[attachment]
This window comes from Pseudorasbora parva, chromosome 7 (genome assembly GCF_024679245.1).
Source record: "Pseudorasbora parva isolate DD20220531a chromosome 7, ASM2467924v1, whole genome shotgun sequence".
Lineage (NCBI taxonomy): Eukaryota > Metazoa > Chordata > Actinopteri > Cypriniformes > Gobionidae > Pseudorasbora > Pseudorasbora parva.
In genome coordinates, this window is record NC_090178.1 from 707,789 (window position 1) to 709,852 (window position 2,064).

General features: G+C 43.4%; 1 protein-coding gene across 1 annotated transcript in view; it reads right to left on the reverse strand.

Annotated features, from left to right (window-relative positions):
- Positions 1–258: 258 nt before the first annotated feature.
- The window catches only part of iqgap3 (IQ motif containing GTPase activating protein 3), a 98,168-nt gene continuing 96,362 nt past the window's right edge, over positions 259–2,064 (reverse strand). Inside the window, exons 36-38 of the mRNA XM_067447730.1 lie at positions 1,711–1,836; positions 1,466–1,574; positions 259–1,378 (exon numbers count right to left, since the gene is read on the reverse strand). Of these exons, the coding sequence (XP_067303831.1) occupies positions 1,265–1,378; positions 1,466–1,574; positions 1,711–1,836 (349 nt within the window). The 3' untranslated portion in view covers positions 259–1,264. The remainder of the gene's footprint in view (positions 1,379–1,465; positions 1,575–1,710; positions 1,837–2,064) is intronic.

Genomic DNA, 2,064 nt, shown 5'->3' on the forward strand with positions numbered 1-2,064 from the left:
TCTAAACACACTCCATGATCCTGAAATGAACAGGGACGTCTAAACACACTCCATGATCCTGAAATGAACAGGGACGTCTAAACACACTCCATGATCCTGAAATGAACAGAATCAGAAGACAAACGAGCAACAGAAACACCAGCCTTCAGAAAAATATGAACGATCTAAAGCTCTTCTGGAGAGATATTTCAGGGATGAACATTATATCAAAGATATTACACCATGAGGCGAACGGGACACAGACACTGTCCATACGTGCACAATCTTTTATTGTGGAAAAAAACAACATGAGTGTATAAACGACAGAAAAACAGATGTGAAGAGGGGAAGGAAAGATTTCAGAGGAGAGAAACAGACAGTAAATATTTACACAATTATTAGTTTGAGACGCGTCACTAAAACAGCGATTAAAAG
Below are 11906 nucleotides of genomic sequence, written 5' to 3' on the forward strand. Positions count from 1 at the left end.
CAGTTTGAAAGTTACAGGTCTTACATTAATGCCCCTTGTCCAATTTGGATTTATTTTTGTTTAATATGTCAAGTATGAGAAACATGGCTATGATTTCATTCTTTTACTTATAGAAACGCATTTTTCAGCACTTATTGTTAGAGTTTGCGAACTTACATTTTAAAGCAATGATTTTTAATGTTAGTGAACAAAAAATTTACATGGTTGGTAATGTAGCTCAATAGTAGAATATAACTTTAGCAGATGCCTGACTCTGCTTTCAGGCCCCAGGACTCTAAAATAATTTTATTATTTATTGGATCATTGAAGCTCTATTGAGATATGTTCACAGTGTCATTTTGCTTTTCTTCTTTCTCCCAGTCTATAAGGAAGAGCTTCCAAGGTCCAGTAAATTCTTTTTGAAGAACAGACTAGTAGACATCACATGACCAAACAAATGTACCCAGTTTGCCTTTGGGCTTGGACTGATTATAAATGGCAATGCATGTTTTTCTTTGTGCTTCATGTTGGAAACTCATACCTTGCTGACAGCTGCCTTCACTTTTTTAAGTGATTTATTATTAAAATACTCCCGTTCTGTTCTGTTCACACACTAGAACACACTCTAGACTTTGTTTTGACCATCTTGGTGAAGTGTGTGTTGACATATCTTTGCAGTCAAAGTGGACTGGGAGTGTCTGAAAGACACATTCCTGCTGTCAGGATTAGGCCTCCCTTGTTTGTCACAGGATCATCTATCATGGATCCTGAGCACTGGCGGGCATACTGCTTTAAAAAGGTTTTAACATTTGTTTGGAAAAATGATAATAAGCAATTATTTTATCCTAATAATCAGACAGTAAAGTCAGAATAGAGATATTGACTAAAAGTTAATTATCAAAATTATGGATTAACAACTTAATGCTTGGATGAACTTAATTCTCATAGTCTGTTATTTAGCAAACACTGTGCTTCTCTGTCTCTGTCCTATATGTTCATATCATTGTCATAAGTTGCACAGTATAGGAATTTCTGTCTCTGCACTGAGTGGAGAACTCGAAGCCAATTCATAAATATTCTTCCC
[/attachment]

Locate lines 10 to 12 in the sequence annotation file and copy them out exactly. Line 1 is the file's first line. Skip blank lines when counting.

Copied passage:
TCTAAACACACTCCATGATCCTGAAATGAACAGGGACGTCTAAACACACTCCATGATCCTGAAATGAACAGGGACGTCTAAACACACTCCATGATCCTGAAATGAACAGAATCAGAAGACAAACGAGCAACAGAAACACCAGCCTTCAGAAAAATATGAACGATCTAAAGCTCTTCTGGAGAGATATTTCAGGGATGAACATTATATCAAAGATATTACACCATGAGGCGAACGGGACACAGACACTGTCCATACGTGCACAATCTTTTATTGTGGAAAAAAACAACATGAGTGTATAAACGACAGAAAAACAGATGTGAAGAGGGGAAGGAAAGATTTCAGAGGAGAGAAACAGACAGTAAATATTTACACAATTATTAGTTTGAGACGCGTCACTAAAACAGCGATTAAAAG
Below are 11906 nucleotides of genomic sequence, written 5' to 3' on the forward strand. Positions count from 1 at the left end.
CAGTTTGAAAGTTACAGGTCTTACATTAATGCCCCTTGTCCAATTTGGATTTATTTTTGTTTAATATGTCAAGTATGAGAAACATGGCTATGATTTCATTCTTTTACTTATAGAAACGCATTTTTCAGCACTTATTGTTAGAGTTTGCGAACTTACATTTTAAAGCAATGATTTTTAATGTTAGTGAACAAAAAATTTACATGGTTGGTAATGTAGCTCAATAGTAGAATATAACTTTAGCAGATGCCTGACTCTGCTTTCAGGCCCCAGGACTCTAAAATAATTTTATTATTTATTGGATCATTGAAGCTCTATTGAGATATGTTCACAGTGTCATTTTGCTTTTCTTCTTTCTCCCAGTCTATAAGGAAGAGCTTCCAAGGTCCAGTAAATTCTTTTTGAAGAACAGACTAGTAGACATCACATGACCAAACAAATGTACCCAGTTTGCCTTTGGGCTTGGACTGATTATAAATGGCAATGCATGTTTTTCTTTGTGCTTCATGTTGGAAACTCATACCTTGCTGACAGCTGCCTTCACTTTTTTAAGTGATTTATTATTAAAATACTCCCGTTCTGTTCTGTTCACACACTAGAACACACTCTAGACTTTGTTTTGACCATCTTGGTGAAGTGTGTGTTGACATATCTTTGCAGTCAAAGTGGACTGGGAGTGTCTGAAAGACACATTCCTGCTGTCAGGATTAGGCCTCCCTTGTTTGTCACAGGATCATCTATCATGGATCCTGAGCACTGGCGGGCATACTGCTTTAAAAAGGTTTTAACATTTGTTTGGAAAAATGATAATAAGCAATTATTTTATCCTAATAATCAGACAGTAAAGTCAGAATAGAGATATTGACTAAAAGTTAATTATCAAAATTATGGATTAACAACTTAATGCTTGGATGAACTTAATTCTCATAGTCTGTTATTTAGCAAACACTGTGCTTCTCTGTCTCTGTCCTATATGTTCATATCATTGTCATAAGTTGCACAGTATAGGAATTTCTGTCTCTGCACTGAGTGGAGAACTCGAAGCCAATTCATAAATATTCTTCCC